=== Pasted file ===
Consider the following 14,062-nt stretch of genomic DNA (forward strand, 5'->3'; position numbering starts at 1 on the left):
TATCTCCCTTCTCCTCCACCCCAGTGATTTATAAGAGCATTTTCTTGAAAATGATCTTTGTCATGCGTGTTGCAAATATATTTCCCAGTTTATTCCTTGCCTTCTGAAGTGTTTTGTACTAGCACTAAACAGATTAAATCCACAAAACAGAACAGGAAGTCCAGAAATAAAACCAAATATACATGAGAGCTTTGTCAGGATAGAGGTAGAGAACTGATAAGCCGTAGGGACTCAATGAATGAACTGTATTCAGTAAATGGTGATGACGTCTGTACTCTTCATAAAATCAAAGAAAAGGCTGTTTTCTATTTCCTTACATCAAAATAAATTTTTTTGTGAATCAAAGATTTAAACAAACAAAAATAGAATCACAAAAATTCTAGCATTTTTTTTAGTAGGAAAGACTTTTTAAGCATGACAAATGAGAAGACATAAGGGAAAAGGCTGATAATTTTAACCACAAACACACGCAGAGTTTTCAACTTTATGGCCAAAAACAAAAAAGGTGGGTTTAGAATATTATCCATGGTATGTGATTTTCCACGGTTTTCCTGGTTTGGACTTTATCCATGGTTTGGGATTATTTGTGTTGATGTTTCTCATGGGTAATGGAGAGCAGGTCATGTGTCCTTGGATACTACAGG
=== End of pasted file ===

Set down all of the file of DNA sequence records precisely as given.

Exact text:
Consider the following 14,062-nt stretch of genomic DNA (forward strand, 5'->3'; position numbering starts at 1 on the left):
TATCTCCCTTCTCCTCCACCCCAGTGATTTATAAGAGCATTTTCTTGAAAATGATCTTTGTCATGCGTGTTGCAAATATATTTCCCAGTTTATTCCTTGCCTTCTGAAGTGTTTTGTACTAGCACTAAACAGATTAAATCCACAAAACAGAACAGGAAGTCCAGAAATAAAACCAAATATACATGAGAGCTTTGTCAGGATAGAGGTAGAGAACTGATAAGCCGTAGGGACTCAATGAATGAACTGTATTCAGTAAATGGTGATGACGTCTGTACTCTTCATAAAATCAAAGAAAAGGCTGTTTTCTATTTCCTTACATCAAAATAAATTTTTTTGTGAATCAAAGATTTAAACAAACAAAAATAGAATCACAAAAATTCTAGCATTTTTTTTAGTAGGAAAGACTTTTTAAGCATGACAAATGAGAAGACATAAGGGAAAAGGCTGATAATTTTAACCACAAACACACGCAGAGTTTTCAACTTTATGGCCAAAAACAAAAAAGGTGGGTTTAGAATATTATCCATGGTATGTGATTTTCCACGGTTTTCCTGGTTTGGACTTTATCCATGGTTTGGGATTATTTGTGTTGATGTTTCTCATGGGTAATGGAGAGCAGGTCATGTGTCCTTGGATACTACAGG